Posted by Eckard on June 15, 2001
In Reply to: John Doe & Richard Roe posted by ESC on June 05, 2001
: : Hi, all,
: : this guy seems to be everywhere. May anyone enlighten me as to how this name came into the meaning of "Man on the street", "certain somebody" or the likes?
: : I've tried The Archive but neither "John" nor "Doe" turned up any result.
: : Regards
: : Eckard
: JOHN DOE -- "Since John was such a common English name, it came to be used as the name of the average, typical fellow by the 14th century. By then 'John Doe' and 'Richard Roe' were already used as substitute names on legal documents in England to protect the identities of the two witnesses needed for every legal action (such as the Magna Charta in 1215). Later these two names were used in standardized court proceedings in which 'John Doe' stood for the plaintiff protesting eviction by a hypothetical 'Richard Roe,' the landlord defendant. Thus 'John Doe' became the common man. 'John' and 'Richard' were common first names in England, but where did the hypothetical last names 'Doe' and 'Roe' come from? Some say from 'doe' (venison) and 'roe' (fish), since these were the foods that typical Englishman liked best - but it could be that 'Doe' and 'Roe' were what landowners called men who poached deer and fish, and who would be just the kind of men willing to witness legal documents against the landowners and their landed rights." From " Hi, Jim, thank you very much for the competent answer. It helped a lot. Eckard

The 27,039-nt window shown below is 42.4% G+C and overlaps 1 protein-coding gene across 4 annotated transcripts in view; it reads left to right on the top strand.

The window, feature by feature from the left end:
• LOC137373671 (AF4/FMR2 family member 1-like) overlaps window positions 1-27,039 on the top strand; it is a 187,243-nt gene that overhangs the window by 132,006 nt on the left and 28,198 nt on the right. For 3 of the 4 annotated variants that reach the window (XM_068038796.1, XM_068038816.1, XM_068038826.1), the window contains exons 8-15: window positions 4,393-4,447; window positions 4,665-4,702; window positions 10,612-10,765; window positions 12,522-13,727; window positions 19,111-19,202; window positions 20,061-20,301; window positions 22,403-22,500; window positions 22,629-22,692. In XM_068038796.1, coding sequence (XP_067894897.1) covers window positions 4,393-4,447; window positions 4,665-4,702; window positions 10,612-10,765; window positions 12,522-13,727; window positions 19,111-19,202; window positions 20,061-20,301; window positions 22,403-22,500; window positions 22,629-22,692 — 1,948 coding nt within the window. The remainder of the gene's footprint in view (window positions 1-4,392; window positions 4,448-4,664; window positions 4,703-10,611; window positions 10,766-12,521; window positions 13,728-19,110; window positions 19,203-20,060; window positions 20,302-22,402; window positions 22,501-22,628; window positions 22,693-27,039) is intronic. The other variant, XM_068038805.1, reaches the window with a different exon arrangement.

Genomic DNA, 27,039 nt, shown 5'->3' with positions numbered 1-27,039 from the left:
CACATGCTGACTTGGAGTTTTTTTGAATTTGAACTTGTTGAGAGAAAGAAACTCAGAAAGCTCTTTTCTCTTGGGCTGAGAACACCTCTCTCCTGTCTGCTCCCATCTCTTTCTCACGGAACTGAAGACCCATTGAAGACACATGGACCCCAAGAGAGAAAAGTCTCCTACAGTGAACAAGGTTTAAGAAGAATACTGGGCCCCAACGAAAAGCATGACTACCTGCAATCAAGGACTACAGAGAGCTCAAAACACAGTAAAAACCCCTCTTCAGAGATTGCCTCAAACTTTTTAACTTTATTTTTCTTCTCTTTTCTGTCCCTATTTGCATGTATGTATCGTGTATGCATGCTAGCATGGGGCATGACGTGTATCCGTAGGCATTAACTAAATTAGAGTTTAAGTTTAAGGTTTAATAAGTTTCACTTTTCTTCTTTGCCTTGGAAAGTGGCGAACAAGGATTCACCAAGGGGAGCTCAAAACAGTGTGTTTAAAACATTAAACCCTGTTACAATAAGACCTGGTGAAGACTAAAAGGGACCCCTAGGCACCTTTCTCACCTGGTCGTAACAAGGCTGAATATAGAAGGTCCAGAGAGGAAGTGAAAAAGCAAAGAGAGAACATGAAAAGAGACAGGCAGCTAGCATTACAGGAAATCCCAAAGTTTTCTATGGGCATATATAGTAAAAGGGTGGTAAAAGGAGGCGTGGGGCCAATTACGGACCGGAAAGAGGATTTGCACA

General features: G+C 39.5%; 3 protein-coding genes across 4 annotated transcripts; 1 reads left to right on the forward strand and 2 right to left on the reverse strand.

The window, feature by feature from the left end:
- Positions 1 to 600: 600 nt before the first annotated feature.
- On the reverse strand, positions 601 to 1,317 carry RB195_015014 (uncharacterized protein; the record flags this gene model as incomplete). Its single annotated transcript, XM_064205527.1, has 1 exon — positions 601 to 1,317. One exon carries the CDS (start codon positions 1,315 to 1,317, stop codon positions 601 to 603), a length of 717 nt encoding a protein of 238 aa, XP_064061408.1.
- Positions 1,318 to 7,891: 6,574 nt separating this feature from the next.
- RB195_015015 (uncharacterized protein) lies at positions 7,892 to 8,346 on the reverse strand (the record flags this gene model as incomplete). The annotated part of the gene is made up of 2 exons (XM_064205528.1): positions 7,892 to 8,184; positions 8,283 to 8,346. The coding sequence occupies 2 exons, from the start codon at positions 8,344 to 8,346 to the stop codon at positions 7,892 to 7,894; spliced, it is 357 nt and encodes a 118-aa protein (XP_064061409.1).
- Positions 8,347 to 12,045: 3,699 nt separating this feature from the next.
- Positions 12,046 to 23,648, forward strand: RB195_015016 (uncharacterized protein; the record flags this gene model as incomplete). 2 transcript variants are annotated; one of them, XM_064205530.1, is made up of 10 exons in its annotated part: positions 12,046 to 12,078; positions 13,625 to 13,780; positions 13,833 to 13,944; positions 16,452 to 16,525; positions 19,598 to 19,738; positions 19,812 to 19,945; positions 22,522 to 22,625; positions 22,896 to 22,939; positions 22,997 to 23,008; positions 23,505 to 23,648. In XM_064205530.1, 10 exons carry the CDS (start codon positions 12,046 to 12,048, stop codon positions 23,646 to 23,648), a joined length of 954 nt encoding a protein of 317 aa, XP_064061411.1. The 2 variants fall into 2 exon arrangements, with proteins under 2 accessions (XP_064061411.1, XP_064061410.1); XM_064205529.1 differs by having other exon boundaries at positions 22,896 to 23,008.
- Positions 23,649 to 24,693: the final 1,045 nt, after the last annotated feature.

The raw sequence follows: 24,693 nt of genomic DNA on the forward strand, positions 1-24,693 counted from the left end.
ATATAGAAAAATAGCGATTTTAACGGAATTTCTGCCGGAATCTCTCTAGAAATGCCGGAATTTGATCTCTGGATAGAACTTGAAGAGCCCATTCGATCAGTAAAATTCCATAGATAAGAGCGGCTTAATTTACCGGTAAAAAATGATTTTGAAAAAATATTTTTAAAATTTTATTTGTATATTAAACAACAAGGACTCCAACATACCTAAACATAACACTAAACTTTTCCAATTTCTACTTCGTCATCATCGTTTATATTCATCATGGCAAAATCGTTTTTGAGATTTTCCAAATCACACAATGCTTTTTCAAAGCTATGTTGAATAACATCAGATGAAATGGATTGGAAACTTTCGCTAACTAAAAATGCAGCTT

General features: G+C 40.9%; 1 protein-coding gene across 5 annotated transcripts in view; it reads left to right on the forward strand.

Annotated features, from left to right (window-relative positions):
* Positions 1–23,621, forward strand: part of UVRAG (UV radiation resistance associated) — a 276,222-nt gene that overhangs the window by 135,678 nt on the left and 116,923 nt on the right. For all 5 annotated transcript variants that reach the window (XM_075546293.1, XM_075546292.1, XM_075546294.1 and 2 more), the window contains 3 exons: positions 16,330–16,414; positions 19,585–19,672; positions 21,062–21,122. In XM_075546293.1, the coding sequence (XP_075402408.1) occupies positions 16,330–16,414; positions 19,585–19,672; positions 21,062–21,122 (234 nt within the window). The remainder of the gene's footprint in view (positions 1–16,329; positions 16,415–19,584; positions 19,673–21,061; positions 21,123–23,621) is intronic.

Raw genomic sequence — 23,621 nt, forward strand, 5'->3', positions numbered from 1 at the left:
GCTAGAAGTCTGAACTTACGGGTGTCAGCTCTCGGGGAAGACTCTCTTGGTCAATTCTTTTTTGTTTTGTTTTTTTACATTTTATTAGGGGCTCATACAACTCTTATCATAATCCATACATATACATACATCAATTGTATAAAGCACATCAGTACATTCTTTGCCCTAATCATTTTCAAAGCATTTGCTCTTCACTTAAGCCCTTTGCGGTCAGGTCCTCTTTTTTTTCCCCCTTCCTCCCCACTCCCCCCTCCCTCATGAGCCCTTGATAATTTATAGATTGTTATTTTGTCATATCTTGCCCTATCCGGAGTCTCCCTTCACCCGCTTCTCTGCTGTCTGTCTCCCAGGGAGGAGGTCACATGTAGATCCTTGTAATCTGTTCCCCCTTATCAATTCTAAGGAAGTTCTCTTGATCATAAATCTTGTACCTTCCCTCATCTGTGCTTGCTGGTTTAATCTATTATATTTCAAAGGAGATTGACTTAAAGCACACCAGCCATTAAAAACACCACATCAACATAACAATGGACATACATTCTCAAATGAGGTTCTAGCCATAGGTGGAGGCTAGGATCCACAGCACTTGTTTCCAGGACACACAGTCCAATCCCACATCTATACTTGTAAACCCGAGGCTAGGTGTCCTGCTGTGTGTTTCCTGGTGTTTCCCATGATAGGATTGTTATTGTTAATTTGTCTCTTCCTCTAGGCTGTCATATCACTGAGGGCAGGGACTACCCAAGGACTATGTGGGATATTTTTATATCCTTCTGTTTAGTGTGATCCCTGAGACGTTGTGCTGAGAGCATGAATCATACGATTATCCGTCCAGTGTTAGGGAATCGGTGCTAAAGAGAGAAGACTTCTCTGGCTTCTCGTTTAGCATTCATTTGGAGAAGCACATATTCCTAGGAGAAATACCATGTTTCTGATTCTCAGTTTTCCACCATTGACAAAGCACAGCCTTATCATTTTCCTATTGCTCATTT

If it may be of any interest to you: In Geman we have different equivalents to the notorious John Doe depending on the context. More general would be a "Herr Jedermann" (or, his female counterpart, "Frau Jedermann"), where "Jedermann" means "everybody". In the lean times right after WWII a certain "Otto Normalverbraucher" came into being - literally the "average consumer". For the demonstration of how to fill in a form, commonly the names "Michael Mustermann" or "Julia Mustermann" are used. Of course one also speaks of the "man on the street", the "Mann auf der Straße" or of "kleiner Mann" ("little man") to refer to the poor, lowly person.
Hi, Jim, thank you very much for the competent answer. It helped a lot.